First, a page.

Virtual Tour of a Typical Herbarium Specimen

Barcode: A unique code is applied to every specimen entered into WIS’ central database.  In this case ‘v’ indicates that the specimen is a vascular plant, and WIS is our herbarium’s official acronym.  No two specimens anywhere in the world will have the exact same barcode, which minimizes confusion and makes retrieval of this specimen much easier than it would have been in the past.

Color Card: Since many of the Herbarium’s physical specimens have been digitized (photographed with a digital camera) and will be viewed on the internet, it is important that every specimen image contain a standardized color card.  The card is not mounted on the physical specimen, but simply set down on the specimen when it gets photographed.  Different computer monitors, software, and web browsers display colors differently.  The color card can be used to calibrate a computer monitor or make color adjustments if the specimen image is printed.

Pressed Plant: Of course the main object on a herbarium specimen sheet is the pressed plant specimen itself.  These are collected in the field, pressed in a standard herbarium plant press (usually between pieces of newspaper), dried at low temperature, then carefully arranged and glued to a heavy sheet of acid-free paper.  In some cases specimens may even be sewn onto the sheet with needle and thread.  Plant mounting is an artform unto itself, and a good plant mounter takes a little extra time and effort to arrange the specimen so that the top and bottom of leaves is visible, the specimen is not crowded on the sheet, but leaving enough white space for additional items to be mounted with the specimen as well.

Ruler: All digital images of herbarium specimens should have a standard ruler or scale bar added to the image.  These are not part of the physical specimen.  Scientists who download a specimen image use the ruler to calibrate their own software for taking measurements, or use the ruler as a scale so that they can enlarge the specimen image to it’s actual size.

Handwritten Annotations: In most cases the modern specimen labels are typed and indicate the original identification of the specimen.  Here we see that the plant was identified first as Dryopteris colombiana.  However, scientists who inspect the specimen at a later date may ‘annotate’ the specimen with a different species name.  The reasons for doing this vary.  In this example, a botanist changed the name on the specimen to Thelypterisoligoarpa, and also indicated that the specimen is an isotype of Dryopteris colombiana.  He or she did this by writing directly on the herbarium sheet, a practice that is discouraged, but not uncommon.  Interpreting old handwritten script can be a challenge for the modern herbarium curator!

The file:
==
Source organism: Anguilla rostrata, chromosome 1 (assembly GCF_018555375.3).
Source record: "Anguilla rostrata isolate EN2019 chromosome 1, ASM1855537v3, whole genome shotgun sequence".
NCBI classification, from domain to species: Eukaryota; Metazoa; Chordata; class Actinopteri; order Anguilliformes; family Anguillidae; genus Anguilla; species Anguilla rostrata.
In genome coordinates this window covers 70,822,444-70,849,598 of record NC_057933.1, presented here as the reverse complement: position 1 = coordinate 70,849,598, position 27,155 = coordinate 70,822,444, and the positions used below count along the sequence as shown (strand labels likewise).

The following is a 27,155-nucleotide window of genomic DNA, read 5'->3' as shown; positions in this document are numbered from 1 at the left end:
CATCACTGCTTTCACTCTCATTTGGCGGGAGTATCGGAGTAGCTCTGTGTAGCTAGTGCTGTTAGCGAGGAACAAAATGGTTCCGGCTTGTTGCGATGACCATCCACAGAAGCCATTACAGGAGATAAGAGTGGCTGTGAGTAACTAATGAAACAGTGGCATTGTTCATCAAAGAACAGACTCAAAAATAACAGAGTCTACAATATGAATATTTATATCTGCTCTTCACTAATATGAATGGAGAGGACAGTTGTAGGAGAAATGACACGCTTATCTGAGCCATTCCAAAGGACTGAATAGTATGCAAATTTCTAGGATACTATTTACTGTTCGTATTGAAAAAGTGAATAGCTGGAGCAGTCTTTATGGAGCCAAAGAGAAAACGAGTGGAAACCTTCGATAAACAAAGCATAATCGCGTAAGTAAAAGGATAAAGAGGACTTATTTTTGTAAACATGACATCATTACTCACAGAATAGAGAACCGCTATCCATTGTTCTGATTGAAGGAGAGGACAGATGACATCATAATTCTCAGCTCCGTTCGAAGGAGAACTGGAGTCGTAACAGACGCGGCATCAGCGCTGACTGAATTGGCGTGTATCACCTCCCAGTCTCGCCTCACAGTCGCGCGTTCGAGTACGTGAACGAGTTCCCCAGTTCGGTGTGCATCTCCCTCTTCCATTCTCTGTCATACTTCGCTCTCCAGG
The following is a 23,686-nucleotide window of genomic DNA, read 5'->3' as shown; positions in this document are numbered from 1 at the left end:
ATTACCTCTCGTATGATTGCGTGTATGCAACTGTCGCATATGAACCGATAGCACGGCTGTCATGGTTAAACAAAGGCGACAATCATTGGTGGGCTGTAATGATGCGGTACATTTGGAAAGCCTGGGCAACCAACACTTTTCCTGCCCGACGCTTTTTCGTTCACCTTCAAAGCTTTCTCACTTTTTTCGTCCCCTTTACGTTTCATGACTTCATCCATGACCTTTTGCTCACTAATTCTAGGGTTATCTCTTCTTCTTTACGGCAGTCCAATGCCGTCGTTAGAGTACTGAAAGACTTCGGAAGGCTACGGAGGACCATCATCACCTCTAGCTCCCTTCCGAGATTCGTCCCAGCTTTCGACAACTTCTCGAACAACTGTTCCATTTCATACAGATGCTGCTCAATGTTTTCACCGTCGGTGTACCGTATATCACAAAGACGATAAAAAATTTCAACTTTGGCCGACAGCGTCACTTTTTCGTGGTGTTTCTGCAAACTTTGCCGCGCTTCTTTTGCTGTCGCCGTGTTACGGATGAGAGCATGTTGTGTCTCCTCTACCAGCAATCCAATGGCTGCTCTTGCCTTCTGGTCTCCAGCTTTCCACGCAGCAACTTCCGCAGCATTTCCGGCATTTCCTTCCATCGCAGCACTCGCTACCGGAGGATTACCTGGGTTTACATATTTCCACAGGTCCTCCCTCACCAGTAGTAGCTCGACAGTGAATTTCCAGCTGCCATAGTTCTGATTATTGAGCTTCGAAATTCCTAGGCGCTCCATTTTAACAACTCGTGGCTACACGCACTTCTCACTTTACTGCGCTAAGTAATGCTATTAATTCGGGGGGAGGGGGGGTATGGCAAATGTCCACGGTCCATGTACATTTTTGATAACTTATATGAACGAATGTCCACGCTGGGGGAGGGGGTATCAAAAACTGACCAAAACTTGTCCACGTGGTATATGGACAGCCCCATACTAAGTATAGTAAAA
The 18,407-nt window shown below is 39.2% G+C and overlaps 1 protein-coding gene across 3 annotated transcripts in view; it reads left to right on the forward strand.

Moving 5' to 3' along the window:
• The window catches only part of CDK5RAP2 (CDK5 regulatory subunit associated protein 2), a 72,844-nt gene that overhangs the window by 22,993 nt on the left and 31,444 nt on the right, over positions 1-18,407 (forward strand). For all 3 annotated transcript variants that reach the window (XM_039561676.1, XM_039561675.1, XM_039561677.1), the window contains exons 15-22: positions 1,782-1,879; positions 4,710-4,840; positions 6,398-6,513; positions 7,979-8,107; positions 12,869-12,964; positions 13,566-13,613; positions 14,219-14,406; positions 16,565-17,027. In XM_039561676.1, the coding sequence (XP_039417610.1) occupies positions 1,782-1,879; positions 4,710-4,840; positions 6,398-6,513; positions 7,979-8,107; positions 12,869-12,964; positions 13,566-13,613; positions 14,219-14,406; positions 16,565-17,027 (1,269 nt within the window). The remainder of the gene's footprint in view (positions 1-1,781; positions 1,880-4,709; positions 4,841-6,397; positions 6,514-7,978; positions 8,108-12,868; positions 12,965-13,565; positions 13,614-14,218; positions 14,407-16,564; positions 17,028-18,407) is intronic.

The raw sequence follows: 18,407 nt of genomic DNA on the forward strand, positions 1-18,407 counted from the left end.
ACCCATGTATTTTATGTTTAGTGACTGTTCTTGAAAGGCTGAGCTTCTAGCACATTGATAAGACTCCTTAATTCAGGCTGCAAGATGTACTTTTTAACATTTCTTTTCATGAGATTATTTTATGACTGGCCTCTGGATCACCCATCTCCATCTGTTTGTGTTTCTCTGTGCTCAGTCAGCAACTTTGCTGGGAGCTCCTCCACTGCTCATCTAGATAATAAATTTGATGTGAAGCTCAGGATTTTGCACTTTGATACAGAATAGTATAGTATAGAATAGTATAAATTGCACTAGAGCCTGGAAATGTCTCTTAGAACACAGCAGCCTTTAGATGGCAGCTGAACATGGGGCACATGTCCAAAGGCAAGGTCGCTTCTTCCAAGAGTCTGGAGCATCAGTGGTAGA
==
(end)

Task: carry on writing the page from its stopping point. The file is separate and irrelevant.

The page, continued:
Typed Annotation Label: The preferred method for annotating a specimen (i.e., updating information on the sheet) is to glue a small paper label to the specimen.  In the event that the specimen gets damaged and needs to be repaired, this label can be removed and added to a new sheet.  In this case we see that the isotype status of the specimen was verified by M.A. Wetter in September of 2008.

Herbarium Stamp: Most herbaria stamp the specimens in their collection with the herbarium’s name or a logo.  WIS makes use of the university’s mascot Bucky Badger.  If this specimen is ever loaned out to another herbarium, it is more likely to be returned to WIS because the stamp identifies its owner.

Number Label:  This is not a common practice, but some collectors will add a label to their collections which have been numbered by them.  We infer from this piece of paper and the typed specimen label that this specimen is number 998 of a set collected by Herbert M. Smith.

Specimen Label:  Other than the specimen itself, the label is the next most important part of a herbarium sheet.  Here the collector should provide as much information s/he can concerning who collected the specimen, what number has been assigned to this collection, where it was collected, when, a brief description of the plant, habitat, GPS coordinates, other plants gowing in the vicinity, etc.  The example provided here is a rather poor quality label since it provides only minimal information.  However, the collector has at least told us the most important facts about this specimen: it is number 998 of a series identified as Dryopteris colombiana and collected by Herbert M. Smith on an expedition to Santa Marta, Colombia between 1898-1901.